Since the virus could be transmitted in semen long after infection, experts suggest that men who have recovered from Lassa fever to refrain sexual activity for at least three months.



Insects are mostly responsible for the spread of this family of viruses:



Virulent forms of flaviviruses include yellow fever and dengue hemorrhagic fever that spread by a specific efficient species of mosquito; called Aedes aegypti. The mosquitoes flourish in and near human dwellings where they multiply in even the cleanest water. Mostly yellow fever and dengue fever occur in South America, Asia and parts of Africa. Nowadays, the risk of having epidemics in a large part of the United States and some Caribbean and European countries is increased because the Aedes aegypti is found in those areas.



Kyasanur Forest disease and Omsk hemorrhagic fever are far more obscure and isolated diseases, for instance, only in portions of western Siberia does Omsk hemorrhagic fever occur, where it primarily affects muskrat trappers. A person might contract Omsk hemorrhagic fever by touching infected muskrats or by drinking water that contains the virus. Additionally, both diseases are spread by ticks.


People have a low chance of contracting most VHFs. Some are held to isolated pockets in distant areas where the risk of transmission is slight. And since each virus is often related to a specific host species, it’s normally restricted to the area where that species lives.

The viruses causing VHFs are found over most of the world. Some VHFs, specifically Lassa, yellow and dengue hemorrhagic fevers lay a real threat to people traveling to or living in regions where these diseases are widespread, mainly South America and sub-Saharan Africa. The risk of contracting any disease abroad depends on the route and activities, the length of the person’s stay and the rate of transmission of a specific disease at the time. In the case of a short visit to a region, the person’s at higher risk when traveling for months and living in a tent. Yet, the person’s at risk of epidemic diseases like dengue fever even in the best of situations, although that chance is lower if there aren’t any outbreaks of the disease throughout the visit. Someone is more likely to contract a hantavirus in case the region inhabited by the person has a large rodent population known to carry the virus. The risk is higher if the person lives in the country or suburbs, work outdoors, or spend time in rodent-infested buildings. Other people who are at an increased risk of infection include hospital workers treating people with VHFs as well as researchers and laboratory personnel dealing with the viruses. Health care workers frequently contract Ebola from patients in Africa, and several cases of laboratory-acquired infection have been reported worldwide.



There are some problems that occur with many of the viruses, despite the fact that complications of VHFs differ. Those complications include:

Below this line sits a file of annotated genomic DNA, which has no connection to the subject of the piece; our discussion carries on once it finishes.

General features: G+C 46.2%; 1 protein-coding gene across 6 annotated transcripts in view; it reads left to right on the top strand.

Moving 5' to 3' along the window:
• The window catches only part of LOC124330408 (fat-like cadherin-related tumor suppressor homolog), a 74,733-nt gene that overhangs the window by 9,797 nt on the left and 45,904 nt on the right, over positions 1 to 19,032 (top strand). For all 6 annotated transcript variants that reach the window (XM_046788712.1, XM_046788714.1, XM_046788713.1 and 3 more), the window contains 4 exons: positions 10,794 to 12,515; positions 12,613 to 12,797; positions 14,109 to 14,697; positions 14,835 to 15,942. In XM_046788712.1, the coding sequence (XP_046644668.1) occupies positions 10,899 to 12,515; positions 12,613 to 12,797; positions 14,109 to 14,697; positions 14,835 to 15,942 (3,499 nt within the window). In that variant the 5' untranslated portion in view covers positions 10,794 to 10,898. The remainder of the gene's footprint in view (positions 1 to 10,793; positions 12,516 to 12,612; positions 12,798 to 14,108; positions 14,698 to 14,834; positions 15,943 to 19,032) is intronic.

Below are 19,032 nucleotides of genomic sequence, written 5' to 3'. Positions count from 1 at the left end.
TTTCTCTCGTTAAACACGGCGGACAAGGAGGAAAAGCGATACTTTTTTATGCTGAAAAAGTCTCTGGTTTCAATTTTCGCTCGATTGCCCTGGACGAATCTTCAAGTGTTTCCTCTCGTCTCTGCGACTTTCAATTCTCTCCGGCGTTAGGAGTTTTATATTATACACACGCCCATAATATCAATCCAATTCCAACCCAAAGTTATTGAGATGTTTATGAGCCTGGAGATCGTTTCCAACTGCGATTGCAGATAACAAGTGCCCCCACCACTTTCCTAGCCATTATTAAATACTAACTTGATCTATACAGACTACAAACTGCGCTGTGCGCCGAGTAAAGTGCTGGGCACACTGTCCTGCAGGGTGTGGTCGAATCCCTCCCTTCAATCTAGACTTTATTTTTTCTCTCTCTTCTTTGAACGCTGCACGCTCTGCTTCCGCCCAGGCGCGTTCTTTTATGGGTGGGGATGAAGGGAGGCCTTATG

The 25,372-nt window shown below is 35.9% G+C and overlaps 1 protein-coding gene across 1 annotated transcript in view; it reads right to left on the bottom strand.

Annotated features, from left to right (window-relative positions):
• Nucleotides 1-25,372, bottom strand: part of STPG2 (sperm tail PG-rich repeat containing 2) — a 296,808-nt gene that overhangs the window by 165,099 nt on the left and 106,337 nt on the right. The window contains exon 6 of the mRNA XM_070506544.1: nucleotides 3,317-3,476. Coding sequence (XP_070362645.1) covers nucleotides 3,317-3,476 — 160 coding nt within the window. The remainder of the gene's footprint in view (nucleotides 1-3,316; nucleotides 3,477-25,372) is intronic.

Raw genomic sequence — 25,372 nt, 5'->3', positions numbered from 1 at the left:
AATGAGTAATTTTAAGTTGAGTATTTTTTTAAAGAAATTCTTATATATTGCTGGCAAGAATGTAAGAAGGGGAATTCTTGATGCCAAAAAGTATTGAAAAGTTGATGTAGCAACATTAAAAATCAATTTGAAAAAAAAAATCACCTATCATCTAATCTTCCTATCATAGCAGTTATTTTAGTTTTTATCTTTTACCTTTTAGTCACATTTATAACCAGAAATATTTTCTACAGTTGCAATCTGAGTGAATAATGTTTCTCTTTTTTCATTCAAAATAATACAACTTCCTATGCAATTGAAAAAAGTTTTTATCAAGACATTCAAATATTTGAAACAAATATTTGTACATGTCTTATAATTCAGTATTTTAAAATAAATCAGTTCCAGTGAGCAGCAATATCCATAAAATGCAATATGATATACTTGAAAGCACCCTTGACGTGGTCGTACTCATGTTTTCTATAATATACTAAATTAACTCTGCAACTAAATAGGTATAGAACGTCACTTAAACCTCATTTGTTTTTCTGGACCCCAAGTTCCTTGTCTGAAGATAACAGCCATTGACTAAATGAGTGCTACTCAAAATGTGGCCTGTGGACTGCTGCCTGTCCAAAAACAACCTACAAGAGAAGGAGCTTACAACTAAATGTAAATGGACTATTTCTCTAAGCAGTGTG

About one in five cases of Rift valley fever infections result in blindness.



Uveitis results in redness, pain and sensitivity to light, but when treated quickly and appropriately, it usually doesn’t cause long-term complications. This serious eye inflammation affects the uvea, the layer just beneath the white of the eye (sclera).


Hair loss:

Temporary or permanent hair loss is experienced by several people who have recovered from VHFs.



This condition is the swelling and irritation of the pericardium, the thin, membranous sac surrounding the heart. Pericarditis often causes shortness of breath, an overall feeling of weakness or fatigue and sharp, stabbing chest pain. Severe pericarditis could lead to life-threatening conditions like cardiac tamponade that puts pressure on the heart and intervenes with its ability to pump blood efficiently, while mild cases may disappear on their own.


Spontaneous abortion:

Losing the unborn child is a common complication of VHFs in pregnant women.



VHFs may possibly cause this severe and potentially life-threatening brain inflammation. Respiratory arrest, marked mental impairment, coma and death may be caused by severe encephalitis.


Hearing problems:

Difficulty hearing and potentially, deafness will be experienced in as many as one-third of those who recover from Lassa fever.



A viral infection may cause this acute inflammation of the testicles that results in swelling and pain. Infertility may result from orchitis.


Most VHFs have no particular treatment, although the antiviral drug ribavirin might help shorten the course of the infection and stop complications in certain arenaviruses and bunyaviruses. A dispute is done for whether bleeding complications should be treated with therapies such as platelets, heparin and clotting factors or not.
Supportive care is important for each person with VHF, whichever type of the virus is involved. It is likely to include measures to:

  • Aid breathing with a mechanical ventilator when necessary
  • Provide adequate fluids and maintain the balance of electrolytes, substances such as sodium, potassium, chloride and calcium that control the movement of nutrients into cells
  • Provide therapy for secondary infections and other complications
  • If required, provide kidney dialysis, an artificial way of removing excess fluids and wastes from the body when the kidneys stop working.